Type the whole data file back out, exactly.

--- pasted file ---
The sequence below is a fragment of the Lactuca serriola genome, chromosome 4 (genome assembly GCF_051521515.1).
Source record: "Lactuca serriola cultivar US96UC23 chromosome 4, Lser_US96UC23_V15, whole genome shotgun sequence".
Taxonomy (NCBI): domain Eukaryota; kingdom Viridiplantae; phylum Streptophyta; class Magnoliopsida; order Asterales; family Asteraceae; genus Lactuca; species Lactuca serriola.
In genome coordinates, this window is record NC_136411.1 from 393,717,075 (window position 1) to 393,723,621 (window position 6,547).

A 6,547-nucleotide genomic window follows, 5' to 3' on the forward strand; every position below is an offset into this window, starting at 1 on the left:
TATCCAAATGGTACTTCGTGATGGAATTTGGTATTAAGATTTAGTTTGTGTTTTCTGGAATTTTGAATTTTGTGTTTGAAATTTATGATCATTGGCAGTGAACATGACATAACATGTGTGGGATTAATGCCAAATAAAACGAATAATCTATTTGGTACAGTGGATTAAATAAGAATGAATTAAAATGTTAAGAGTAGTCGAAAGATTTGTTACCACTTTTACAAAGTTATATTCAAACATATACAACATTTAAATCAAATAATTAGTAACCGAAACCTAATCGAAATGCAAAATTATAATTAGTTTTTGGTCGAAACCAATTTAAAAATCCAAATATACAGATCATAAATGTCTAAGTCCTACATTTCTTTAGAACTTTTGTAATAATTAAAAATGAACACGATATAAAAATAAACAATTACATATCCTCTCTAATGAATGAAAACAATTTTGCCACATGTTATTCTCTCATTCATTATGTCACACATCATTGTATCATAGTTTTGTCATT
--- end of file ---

The sequence below is a fragment of the Lactuca serriola genome, chromosome 4 (genome assembly GCF_051521515.1).
Source record: "Lactuca serriola cultivar US96UC23 chromosome 4, Lser_US96UC23_V15, whole genome shotgun sequence".
Taxonomy (NCBI): domain Eukaryota; kingdom Viridiplantae; phylum Streptophyta; class Magnoliopsida; order Asterales; family Asteraceae; genus Lactuca; species Lactuca serriola.
In genome coordinates, this window is record NC_136411.1 from 393,717,075 (window position 1) to 393,723,621 (window position 6,547).

A 6,547-nucleotide genomic window follows, 5' to 3' on the forward strand; every position below is an offset into this window, starting at 1 on the left:
TATCCAAATGGTACTTCGTGATGGAATTTGGTATTAAGATTTAGTTTGTGTTTTCTGGAATTTTGAATTTTGTGTTTGAAATTTATGATCATTGGCAGTGAACATGACATAACATGTGTGGGATTAATGCCAAATAAAACGAATAATCTATTTGGTACAGTGGATTAAATAAGAATGAATTAAAATGTTAAGAGTAGTCGAAAGATTTGTTACCACTTTTACAAAGTTATATTCAAACATATACAACATTTAAATCAAATAATTAGTAACCGAAACCTAATCGAAATGCAAAATTATAATTAGTTTTTGGTCGAAACCAATTTAAAAATCCAAATATACAGATCATAAATGTCTAAGTCCTACATTTCTTTAGAACTTTTGTAATAATTAAAAATGAACACGATATAAAAATAAACAATTACATATCCTCTCTAATGAATGAAAACAATTTTGCCACATGTTATTCTCTCATTCATTATGTCACACATCATTGTATCATAGTTTTGTCATT